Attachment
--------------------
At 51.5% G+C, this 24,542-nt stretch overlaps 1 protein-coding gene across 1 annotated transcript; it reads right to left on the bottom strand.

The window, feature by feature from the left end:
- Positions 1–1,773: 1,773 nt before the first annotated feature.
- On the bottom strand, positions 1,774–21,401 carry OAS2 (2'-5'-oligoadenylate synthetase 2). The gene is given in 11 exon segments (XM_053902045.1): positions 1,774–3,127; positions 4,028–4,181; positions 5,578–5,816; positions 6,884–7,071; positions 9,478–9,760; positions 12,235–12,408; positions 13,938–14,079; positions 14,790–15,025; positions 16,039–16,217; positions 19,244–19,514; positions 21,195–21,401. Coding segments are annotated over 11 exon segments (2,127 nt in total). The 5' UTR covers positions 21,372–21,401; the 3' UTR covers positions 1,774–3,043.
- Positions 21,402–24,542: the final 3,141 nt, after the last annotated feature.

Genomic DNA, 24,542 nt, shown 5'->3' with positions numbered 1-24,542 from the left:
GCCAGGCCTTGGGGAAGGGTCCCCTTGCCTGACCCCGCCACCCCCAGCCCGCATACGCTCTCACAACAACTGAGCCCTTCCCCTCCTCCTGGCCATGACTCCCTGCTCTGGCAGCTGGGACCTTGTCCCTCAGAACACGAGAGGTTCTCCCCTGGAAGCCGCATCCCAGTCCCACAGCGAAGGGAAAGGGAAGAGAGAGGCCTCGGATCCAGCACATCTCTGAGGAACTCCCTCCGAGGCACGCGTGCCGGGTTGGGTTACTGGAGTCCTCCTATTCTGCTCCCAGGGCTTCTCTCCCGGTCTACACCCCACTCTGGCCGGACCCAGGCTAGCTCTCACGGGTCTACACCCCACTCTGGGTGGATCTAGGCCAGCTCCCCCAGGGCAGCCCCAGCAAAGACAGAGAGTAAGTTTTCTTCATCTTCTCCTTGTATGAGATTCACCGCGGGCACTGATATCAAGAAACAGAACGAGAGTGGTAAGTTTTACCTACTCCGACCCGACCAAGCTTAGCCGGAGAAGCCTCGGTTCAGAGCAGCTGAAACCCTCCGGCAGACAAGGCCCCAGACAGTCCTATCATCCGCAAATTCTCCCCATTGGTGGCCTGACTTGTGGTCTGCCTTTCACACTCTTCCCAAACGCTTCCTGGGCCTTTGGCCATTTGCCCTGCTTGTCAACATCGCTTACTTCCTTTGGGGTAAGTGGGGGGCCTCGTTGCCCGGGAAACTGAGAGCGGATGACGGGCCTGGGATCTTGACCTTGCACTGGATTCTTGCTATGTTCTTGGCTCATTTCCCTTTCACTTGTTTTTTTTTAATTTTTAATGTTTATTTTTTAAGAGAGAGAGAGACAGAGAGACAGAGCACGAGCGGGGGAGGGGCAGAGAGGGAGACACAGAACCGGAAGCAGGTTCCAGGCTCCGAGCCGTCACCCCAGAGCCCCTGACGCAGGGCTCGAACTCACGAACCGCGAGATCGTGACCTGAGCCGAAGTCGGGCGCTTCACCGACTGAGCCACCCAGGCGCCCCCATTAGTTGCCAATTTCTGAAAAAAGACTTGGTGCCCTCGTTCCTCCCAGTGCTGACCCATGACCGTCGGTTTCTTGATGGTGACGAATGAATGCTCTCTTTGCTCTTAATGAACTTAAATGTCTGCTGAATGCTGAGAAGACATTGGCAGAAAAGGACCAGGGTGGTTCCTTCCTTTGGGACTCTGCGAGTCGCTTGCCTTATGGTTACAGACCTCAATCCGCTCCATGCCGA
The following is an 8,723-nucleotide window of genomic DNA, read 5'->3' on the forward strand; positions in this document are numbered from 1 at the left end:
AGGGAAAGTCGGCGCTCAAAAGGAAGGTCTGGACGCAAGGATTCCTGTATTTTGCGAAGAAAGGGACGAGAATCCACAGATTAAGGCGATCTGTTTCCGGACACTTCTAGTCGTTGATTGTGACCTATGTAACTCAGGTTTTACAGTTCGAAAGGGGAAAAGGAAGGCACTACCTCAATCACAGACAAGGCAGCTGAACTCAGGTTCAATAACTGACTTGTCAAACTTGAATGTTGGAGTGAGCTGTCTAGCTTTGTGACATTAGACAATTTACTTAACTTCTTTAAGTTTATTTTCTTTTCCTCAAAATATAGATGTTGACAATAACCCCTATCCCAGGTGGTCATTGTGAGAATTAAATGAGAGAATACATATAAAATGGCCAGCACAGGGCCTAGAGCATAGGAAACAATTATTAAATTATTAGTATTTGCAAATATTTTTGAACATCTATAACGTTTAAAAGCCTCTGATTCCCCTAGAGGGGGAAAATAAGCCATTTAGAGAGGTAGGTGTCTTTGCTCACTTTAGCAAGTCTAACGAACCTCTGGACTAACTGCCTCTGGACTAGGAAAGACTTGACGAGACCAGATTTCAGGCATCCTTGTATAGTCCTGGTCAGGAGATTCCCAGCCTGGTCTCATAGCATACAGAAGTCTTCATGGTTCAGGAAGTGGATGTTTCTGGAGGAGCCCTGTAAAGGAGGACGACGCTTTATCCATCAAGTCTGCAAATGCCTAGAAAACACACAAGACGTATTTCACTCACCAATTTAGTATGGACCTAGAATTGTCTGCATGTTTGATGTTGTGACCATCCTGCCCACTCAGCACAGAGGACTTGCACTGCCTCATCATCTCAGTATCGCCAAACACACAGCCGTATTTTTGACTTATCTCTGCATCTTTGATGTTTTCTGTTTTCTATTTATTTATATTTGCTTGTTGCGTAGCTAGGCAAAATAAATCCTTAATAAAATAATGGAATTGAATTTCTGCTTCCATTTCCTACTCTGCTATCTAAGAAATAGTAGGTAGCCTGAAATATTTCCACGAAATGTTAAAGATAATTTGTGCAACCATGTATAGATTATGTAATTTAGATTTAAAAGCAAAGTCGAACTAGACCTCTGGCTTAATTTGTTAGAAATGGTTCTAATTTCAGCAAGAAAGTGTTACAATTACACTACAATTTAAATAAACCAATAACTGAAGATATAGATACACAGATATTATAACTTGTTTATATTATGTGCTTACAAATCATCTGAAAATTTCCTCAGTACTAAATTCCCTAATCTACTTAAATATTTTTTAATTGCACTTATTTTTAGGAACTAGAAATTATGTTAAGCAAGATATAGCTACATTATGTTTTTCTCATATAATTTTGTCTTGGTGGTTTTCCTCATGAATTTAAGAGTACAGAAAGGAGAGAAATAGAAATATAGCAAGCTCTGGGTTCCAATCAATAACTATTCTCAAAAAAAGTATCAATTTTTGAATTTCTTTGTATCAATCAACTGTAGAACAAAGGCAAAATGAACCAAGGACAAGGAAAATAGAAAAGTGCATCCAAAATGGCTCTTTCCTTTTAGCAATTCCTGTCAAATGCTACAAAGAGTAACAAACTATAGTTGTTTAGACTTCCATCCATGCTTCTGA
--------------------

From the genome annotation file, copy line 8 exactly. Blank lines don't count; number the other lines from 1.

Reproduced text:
The following is an 8,723-nucleotide window of genomic DNA, read 5'->3' on the forward strand; positions in this document are numbered from 1 at the left end: